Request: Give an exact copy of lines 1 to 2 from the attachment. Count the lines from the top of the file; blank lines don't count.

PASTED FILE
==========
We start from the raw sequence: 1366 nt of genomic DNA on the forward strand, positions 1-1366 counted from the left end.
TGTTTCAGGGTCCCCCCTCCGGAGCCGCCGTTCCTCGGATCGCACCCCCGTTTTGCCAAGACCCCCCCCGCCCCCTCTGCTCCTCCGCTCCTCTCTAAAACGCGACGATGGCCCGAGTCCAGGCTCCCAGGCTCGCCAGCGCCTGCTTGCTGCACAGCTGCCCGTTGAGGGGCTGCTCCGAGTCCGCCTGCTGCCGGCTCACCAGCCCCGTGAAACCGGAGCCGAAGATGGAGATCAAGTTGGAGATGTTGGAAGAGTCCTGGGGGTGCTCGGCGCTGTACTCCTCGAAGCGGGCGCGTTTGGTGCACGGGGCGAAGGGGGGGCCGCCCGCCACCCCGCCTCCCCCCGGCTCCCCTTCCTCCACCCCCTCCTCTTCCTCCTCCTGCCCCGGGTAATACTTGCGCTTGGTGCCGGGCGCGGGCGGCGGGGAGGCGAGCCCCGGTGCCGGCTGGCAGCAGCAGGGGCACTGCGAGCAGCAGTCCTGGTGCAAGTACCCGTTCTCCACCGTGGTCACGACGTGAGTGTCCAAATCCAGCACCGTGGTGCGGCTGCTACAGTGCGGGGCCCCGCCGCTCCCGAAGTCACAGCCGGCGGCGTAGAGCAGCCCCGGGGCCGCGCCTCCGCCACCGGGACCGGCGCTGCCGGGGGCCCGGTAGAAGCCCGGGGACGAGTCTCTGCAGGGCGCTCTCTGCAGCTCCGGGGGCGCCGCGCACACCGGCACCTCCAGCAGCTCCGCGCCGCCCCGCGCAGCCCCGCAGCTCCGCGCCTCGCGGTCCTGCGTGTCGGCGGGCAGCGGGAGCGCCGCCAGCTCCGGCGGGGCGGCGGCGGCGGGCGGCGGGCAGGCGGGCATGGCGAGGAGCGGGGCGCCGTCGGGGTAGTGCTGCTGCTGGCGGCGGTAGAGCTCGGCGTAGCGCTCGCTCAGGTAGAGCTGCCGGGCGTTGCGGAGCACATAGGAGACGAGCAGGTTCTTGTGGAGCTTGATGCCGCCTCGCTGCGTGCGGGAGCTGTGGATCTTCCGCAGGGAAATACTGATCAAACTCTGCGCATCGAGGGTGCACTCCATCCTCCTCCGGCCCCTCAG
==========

We start from the raw sequence: 1366 nt of genomic DNA on the forward strand, positions 1-1366 counted from the left end.
TGTTTCAGGGTCCCCCCTCCGGAGCCGCCGTTCCTCGGATCGCACCCCCGTTTTGCCAAGACCCCCCCCGCCCCCTCTGCTCCTCCGCTCCTCTCTAAAACGCGACGATGGCCCGAGTCCAGGCTCCCAGGCTCGCCAGCGCCTGCTTGCTGCACAGCTGCCCGTTGAGGGGCTGCTCCGAGTCCGCCTGCTGCCGGCTCACCAGCCCCGTGAAACCGGAGCCGAAGATGGAGATCAAGTTGGAGATGTTGGAAGAGTCCTGGGGGTGCTCGGCGCTGTACTCCTCGAAGCGGGCGCGTTTGGTGCACGGGGCGAAGGGGGGGCCGCCCGCCACCCCGCCTCCCCCCGGCTCCCCTTCCTCCACCCCCTCCTCTTCCTCCTCCTGCCCCGGGTAATACTTGCGCTTGGTGCCGGGCGCGGGCGGCGGGGAGGCGAGCCCCGGTGCCGGCTGGCAGCAGCAGGGGCACTGCGAGCAGCAGTCCTGGTGCAAGTACCCGTTCTCCACCGTGGTCACGACGTGAGTGTCCAAATCCAGCACCGTGGTGCGGCTGCTACAGTGCGGGGCCCCGCCGCTCCCGAAGTCACAGCCGGCGGCGTAGAGCAGCCCCGGGGCCGCGCCTCCGCCACCGGGACCGGCGCTGCCGGGGGCCCGGTAGAAGCCCGGGGACGAGTCTCTGCAGGGCGCTCTCTGCAGCTCCGGGGGCGCCGCGCACACCGGCACCTCCAGCAGCTCCGCGCCGCCCCGCGCAGCCCCGCAGCTCCGCGCCTCGCGGTCCTGCGTGTCGGCGGGCAGCGGGAGCGCCGCCAGCTCCGGCGGGGCGGCGGCGGCGGGCGGCGGGCAGGCGGGCATGGCGAGGAGCGGGGCGCCGTCGGGGTAGTGCTGCTGCTGGCGGCGGTAGAGCTCGGCGTAGCGCTCGCTCAGGTAGAGCTGCCGGGCGTTGCGGAGCACATAGGAGACGAGCAGGTTCTTGTGGAGCTTGATGCCGCCTCGCTGCGTGCGGGAGCTGTGGATCTTCCGCAGGGAAATACTGATCAAACTCTGCGCATCGAGGGTGCACTCCATCCTCCTCCGGCCCCTCAG